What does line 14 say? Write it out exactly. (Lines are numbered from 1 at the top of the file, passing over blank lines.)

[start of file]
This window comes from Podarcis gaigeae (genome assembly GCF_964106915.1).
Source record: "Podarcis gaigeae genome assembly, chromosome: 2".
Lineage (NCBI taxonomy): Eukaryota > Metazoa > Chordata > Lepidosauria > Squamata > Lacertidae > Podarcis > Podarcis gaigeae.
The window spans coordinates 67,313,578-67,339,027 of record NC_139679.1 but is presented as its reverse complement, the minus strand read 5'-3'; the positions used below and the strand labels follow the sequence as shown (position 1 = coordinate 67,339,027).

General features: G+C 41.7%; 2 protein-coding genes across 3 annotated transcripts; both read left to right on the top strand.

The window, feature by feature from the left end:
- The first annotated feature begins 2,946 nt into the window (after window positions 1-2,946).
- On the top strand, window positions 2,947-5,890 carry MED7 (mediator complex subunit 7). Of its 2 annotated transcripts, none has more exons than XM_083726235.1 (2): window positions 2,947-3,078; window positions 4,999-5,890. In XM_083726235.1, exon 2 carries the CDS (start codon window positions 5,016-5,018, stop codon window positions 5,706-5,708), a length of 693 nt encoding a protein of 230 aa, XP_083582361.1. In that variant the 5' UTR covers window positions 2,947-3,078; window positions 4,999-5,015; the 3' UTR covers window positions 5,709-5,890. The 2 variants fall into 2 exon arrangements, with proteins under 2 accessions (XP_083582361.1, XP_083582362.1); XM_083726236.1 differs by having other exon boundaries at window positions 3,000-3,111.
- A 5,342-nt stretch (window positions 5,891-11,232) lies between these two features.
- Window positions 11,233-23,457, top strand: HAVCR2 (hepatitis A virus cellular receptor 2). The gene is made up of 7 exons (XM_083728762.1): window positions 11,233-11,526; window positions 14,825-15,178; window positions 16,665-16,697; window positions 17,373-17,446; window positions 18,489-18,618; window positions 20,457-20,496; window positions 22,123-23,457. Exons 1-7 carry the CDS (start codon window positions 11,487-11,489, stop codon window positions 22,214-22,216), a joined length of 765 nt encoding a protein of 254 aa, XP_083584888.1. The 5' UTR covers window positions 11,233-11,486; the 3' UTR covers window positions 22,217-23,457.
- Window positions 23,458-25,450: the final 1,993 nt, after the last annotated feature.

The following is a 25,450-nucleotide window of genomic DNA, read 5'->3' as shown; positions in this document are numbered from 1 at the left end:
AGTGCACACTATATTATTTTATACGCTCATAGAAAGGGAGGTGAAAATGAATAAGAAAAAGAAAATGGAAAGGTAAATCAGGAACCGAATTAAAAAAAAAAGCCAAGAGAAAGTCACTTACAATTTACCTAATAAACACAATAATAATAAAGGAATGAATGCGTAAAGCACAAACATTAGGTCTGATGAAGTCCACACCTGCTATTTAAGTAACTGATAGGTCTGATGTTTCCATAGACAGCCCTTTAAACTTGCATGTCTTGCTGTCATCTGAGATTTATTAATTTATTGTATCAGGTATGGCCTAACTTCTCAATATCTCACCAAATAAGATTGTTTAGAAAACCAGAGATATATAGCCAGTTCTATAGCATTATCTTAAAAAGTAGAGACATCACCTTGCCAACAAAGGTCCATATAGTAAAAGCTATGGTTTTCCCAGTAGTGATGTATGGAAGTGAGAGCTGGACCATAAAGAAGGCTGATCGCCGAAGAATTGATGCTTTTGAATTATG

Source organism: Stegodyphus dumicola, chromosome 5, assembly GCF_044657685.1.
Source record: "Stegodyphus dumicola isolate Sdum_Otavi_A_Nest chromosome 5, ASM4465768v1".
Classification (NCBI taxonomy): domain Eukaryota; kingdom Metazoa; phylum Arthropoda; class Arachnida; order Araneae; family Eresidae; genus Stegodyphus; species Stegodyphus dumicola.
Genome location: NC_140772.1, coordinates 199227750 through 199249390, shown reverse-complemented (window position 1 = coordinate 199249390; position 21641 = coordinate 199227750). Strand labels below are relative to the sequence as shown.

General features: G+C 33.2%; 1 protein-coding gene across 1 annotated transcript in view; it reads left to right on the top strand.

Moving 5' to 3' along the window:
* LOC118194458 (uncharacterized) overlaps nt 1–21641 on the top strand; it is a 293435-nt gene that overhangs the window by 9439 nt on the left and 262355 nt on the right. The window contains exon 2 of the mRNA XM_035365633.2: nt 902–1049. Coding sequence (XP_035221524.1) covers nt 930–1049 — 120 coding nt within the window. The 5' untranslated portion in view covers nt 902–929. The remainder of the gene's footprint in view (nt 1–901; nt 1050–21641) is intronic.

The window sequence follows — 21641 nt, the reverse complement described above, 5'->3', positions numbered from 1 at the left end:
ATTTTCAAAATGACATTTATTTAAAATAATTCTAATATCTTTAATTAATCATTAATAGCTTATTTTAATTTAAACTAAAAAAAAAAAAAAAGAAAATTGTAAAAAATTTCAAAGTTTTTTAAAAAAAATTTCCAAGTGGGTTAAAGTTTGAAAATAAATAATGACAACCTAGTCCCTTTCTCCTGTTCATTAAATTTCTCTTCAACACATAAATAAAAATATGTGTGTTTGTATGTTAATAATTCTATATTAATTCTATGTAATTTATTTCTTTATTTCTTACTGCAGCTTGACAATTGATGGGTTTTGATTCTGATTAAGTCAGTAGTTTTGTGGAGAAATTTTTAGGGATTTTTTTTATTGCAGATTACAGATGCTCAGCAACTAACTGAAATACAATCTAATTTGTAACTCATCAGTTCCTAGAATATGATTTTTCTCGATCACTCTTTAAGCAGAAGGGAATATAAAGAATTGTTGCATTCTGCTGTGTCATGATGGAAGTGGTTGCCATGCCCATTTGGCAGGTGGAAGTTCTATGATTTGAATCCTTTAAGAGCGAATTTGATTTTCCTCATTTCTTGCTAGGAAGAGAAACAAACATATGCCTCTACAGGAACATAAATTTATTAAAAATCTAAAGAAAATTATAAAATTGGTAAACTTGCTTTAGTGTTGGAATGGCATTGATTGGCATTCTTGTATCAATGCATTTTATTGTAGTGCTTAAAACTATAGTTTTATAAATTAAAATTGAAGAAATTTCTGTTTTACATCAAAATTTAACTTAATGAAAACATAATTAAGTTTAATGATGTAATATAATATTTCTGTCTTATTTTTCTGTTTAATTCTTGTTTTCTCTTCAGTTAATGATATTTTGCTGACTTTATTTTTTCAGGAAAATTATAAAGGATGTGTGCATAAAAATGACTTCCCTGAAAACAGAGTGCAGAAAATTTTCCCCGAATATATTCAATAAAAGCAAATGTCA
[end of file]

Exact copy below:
Source organism: Stegodyphus dumicola, chromosome 5, assembly GCF_044657685.1.